Back To Search Results


Editor: Robert P. Carson Updated: 11/28/2022 1:40:52 PM


Ethosuximide is FDA approved for the management of absence seizures in patients over three years of age.[1] Currently, there are no off-label uses for ethosuximide; however, there is some evidence it may have some analgesic effects. Specifically, several studies have suggested value in the management of neuropathic pain.[2][3]

Ethosuximide has level A evidence for childhood absence seizures and has been an effective medication in the management of absence seizures in humans since the 1960s and 1970s.[4][5] A landmark trial in 2010 showed that ethosuximide and valproic acid were more effective than lamotrigine for managing childhood absence seizures.[6] Seizure freedom rates for ethosuximide and valproic acid were 53% and 58%, respectively. These patients were then followed for 12 months to evaluate their long-term outcomes. This data was published in 2013, showing that ethosuximide had better tolerability than valproic acid.[7] Similar data has been found in adolescents.[8] Due to its effectiveness and relatively limited side effect profile as outlined above, ethosuximide is considered the first-line therapy for absence epilepsy. If a patient continues to be refractory to ethosuximide monotherapy, valproic acid can to added to increase the likelihood of seizure control. 

While ethosuximide is effective for absence seizures, it otherwise has a very narrow therapeutic profile. It has no benefit in symptomatic epilepsies or other generalized epilepsies. If a patient has concurrent generalized tonic-clonic (GTC) seizures, valproic acid is recommended over ethosuximide as initial monotherapy since ethosuximide does not control GTC seizures and can potentially exacerbate them. 

Mechanism of Action

Register For Free And Read The Full Article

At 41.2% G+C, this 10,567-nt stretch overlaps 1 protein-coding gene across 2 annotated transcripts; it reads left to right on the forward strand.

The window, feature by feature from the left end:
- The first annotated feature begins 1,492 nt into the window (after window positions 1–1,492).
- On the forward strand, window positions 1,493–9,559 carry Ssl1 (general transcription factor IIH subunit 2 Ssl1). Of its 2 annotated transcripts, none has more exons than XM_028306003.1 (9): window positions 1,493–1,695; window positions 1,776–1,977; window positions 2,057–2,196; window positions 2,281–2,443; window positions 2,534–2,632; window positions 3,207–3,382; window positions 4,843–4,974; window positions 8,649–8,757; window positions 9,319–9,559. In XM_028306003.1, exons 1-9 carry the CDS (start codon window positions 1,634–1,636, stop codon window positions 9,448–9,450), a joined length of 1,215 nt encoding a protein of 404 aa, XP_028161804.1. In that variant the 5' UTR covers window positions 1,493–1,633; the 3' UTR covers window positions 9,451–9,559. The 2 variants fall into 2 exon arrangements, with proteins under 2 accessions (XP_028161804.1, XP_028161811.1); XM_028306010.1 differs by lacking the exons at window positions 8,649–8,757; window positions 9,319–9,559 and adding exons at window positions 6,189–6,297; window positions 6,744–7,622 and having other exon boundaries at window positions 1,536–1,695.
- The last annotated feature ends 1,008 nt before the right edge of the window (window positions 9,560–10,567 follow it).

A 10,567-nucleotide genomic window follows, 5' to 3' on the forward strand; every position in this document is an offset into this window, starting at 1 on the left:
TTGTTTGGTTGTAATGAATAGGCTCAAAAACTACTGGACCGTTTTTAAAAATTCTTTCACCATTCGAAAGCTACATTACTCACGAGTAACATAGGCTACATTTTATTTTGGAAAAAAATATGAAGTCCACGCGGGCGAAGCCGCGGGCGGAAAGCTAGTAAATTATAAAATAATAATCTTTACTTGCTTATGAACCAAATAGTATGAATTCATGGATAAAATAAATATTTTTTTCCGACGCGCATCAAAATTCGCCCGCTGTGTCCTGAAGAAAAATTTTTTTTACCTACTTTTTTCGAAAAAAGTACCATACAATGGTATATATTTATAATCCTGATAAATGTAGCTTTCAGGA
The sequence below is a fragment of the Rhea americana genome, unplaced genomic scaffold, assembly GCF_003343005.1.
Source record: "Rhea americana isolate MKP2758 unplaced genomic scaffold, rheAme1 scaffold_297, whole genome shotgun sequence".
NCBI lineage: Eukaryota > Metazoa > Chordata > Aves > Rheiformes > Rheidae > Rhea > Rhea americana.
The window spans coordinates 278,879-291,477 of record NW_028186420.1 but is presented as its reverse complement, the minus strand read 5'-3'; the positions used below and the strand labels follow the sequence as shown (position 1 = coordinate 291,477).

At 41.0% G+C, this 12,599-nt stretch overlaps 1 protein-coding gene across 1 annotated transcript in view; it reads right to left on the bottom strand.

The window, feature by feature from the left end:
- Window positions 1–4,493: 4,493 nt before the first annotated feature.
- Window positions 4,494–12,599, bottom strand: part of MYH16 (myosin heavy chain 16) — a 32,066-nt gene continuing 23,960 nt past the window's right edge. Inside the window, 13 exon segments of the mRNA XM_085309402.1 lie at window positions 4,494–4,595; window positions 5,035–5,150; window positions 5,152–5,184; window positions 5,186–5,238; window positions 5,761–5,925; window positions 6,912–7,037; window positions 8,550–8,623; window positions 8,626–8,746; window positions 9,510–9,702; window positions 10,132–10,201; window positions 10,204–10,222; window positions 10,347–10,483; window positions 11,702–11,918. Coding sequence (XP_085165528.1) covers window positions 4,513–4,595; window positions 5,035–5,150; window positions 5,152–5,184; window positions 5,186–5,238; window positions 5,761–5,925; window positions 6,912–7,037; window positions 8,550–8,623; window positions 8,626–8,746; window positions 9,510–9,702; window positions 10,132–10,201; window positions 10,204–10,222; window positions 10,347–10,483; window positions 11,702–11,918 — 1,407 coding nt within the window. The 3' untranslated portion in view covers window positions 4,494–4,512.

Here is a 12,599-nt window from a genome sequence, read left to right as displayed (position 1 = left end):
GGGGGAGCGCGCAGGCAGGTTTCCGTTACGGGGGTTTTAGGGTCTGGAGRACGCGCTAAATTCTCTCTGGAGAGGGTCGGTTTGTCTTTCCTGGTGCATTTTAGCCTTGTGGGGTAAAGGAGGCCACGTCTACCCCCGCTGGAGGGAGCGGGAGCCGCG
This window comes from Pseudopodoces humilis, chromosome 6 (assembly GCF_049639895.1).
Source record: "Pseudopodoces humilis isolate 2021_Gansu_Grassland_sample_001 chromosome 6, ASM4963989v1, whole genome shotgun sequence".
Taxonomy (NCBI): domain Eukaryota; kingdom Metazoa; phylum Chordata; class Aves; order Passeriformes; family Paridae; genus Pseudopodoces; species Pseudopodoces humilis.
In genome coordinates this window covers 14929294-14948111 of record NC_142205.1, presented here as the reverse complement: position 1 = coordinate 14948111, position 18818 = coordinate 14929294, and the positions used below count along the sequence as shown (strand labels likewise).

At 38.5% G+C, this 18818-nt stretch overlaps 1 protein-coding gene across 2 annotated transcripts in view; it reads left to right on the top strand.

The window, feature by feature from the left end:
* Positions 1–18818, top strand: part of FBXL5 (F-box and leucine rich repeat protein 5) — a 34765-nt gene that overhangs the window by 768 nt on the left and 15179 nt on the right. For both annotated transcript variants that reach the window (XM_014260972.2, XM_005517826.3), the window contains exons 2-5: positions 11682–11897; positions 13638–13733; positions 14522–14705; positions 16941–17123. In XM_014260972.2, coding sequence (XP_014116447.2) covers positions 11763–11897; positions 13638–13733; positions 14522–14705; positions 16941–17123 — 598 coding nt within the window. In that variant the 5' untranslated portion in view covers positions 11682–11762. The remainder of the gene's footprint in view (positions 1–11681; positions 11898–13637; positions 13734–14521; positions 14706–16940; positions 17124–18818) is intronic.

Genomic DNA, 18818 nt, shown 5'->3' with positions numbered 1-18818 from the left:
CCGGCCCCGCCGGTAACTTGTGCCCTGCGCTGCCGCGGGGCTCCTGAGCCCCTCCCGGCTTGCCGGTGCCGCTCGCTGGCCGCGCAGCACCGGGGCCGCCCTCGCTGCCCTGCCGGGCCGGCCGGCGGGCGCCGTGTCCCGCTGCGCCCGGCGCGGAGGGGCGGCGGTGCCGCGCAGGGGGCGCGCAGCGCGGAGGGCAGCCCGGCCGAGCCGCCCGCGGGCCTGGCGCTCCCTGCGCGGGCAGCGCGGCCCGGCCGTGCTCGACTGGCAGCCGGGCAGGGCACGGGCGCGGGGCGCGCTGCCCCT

Get the answers you need instantly with the StatPearls Clinical Decision Support tool. StatPearls spent the last decade developing the largest and most updated Point-of Care resource ever developed. Earn CME/CE by searching and reading articles.
  • Dropdown arrow Search engine and full access to all medical articles
  • Dropdown arrow 10 free questions in your specialty
  • Dropdown arrow Free CME/CE Activities
  • Dropdown arrow Free daily question in your email
  • Dropdown arrow Save favorite articles to your dashboard
  • Dropdown arrow Emails offering discounts

Learn more about a Subscription to StatPearls Point-of-Care

Mechanism of Action

Ethosuximide (3-ethyl-3-methyl pyrrolidine-2,5-dione) is one of three succinimides known to have anticonvulsant properties. The other two succinimides, phensuximide and methsuximide, have worse side effect profiles and are less effective than ethosuximide.[9] Studies of this class of organic compounds first took place in the 1950s in mouse models. 

Thalamocortical neurons are hypothesized to be generators of the classic 3 Hz spike-and-wave discharges seen with absence seizures and rely heavily on low threshold T-type calcium channels to do so. Ethosuximide can lower the threshold of T-type calcium currents and disrupt the oscillatory activity of thalamocortical circuitry by blocking T-type calcium channels.[10]


Ethosuximide administration is via 250 mg capsules or a 250mg/5 mL oral suspension. The oral suspension has a faster absorption rate than the capsules. 

Dosing should start at 125 mg twice daily for children between ages 3 and 6. Children above the age of 6 and adults can begin with 250 mg twice daily. Dosing can then be increased by 250 mg every 4 to 7 days to 20 mg/kg/day divided twice daily. Serum concentrations of ethosuximide follow linear kinetics with increasing doses. The maximum dose is 1500 mg/day. Patients on hemodialysis may require additional doses before or after their treatments to maintain therapeutic levels. When being discontinued, it should be tapered slowly as abrupt withdrawal may precipitate absence status epilepticus.

Ethosuximide has excellent bioavailability (over 90%). It has negligible protein binding once it enters the bloodstream and readily crosses the blood-brain barrier.[11] It is hepatically metabolized (80%) primarily by CYP3A4 into inactive metabolites. About 10 to 20% may be excreted unchanged in the urine. If the patient's creatinine clearance falls below 10, the dose should be decreased by 25%. Hepatic dose adjustments are undefined, but caution is advised in cases of hepatic impairment. It has a relatively long half-life; 30 hours in children and 50 to 60 hours in adults. Because of its long half-life, ethosuximide can take several days (7 to 10) to reach a steady state. 

Adverse Effects